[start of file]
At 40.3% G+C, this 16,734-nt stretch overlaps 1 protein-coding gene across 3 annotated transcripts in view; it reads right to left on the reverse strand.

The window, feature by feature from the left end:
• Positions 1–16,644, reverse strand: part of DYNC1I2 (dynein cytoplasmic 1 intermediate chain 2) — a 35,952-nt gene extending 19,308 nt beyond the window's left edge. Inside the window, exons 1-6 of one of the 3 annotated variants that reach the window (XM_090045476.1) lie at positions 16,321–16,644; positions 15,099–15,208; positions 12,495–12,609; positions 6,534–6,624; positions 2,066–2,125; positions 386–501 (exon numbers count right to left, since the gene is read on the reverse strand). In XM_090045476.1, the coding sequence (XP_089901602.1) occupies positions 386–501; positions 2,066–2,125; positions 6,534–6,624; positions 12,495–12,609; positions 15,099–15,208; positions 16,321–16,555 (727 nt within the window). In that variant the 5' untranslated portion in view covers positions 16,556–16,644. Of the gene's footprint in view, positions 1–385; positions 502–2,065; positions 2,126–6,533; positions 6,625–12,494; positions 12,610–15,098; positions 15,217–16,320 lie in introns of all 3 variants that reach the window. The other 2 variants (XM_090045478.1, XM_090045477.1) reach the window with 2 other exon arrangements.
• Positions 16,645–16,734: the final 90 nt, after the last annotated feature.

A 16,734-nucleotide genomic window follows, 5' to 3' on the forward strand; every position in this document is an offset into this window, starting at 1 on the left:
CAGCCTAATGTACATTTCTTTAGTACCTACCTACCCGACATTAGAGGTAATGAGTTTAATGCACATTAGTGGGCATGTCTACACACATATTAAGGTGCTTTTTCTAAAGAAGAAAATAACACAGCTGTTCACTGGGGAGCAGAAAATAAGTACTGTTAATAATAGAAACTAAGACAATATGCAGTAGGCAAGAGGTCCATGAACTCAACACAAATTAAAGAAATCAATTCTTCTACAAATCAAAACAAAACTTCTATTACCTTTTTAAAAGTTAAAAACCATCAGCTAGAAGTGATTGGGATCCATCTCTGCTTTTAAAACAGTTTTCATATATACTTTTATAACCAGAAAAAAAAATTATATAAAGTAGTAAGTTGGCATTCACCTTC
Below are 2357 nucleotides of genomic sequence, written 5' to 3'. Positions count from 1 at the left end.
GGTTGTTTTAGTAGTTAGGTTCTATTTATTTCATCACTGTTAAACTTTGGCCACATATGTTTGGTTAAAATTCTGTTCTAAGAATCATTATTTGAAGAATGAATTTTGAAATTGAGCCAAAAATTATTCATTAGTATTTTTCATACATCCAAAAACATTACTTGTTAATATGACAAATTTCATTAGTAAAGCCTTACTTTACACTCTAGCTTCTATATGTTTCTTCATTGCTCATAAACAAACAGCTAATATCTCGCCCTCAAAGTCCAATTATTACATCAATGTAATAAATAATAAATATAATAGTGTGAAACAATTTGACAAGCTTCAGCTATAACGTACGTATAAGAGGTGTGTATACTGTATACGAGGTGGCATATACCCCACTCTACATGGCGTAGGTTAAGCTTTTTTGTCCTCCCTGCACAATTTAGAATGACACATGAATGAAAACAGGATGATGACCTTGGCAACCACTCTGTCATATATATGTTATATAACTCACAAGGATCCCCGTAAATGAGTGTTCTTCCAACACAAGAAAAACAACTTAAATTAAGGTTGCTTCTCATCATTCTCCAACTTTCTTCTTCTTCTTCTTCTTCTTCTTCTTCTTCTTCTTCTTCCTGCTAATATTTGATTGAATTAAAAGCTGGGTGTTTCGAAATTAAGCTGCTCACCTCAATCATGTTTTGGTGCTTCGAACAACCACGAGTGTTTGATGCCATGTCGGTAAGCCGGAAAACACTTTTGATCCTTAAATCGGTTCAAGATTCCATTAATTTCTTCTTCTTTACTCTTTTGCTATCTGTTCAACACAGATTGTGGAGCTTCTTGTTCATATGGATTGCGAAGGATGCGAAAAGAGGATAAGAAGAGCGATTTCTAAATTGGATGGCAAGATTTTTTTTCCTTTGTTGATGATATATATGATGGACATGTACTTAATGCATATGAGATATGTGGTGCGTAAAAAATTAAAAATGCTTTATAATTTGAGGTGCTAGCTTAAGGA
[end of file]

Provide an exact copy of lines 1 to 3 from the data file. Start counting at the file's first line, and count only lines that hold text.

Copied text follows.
At 40.3% G+C, this 16,734-nt stretch overlaps 1 protein-coding gene across 3 annotated transcripts in view; it reads right to left on the reverse strand.

The window, feature by feature from the left end:
• Positions 1–16,644, reverse strand: part of DYNC1I2 (dynein cytoplasmic 1 intermediate chain 2) — a 35,952-nt gene extending 19,308 nt beyond the window's left edge. Inside the window, exons 1-6 of one of the 3 annotated variants that reach the window (XM_090045476.1) lie at positions 16,321–16,644; positions 15,099–15,208; positions 12,495–12,609; positions 6,534–6,624; positions 2,066–2,125; positions 386–501 (exon numbers count right to left, since the gene is read on the reverse strand). In XM_090045476.1, the coding sequence (XP_089901602.1) occupies positions 386–501; positions 2,066–2,125; positions 6,534–6,624; positions 12,495–12,609; positions 15,099–15,208; positions 16,321–16,555 (727 nt within the window). In that variant the 5' untranslated portion in view covers positions 16,556–16,644. Of the gene's footprint in view, positions 1–385; positions 502–2,065; positions 2,126–6,533; positions 6,625–12,494; positions 12,610–15,098; positions 15,217–16,320 lie in introns of all 3 variants that reach the window. The other 2 variants (XM_090045478.1, XM_090045477.1) reach the window with 2 other exon arrangements.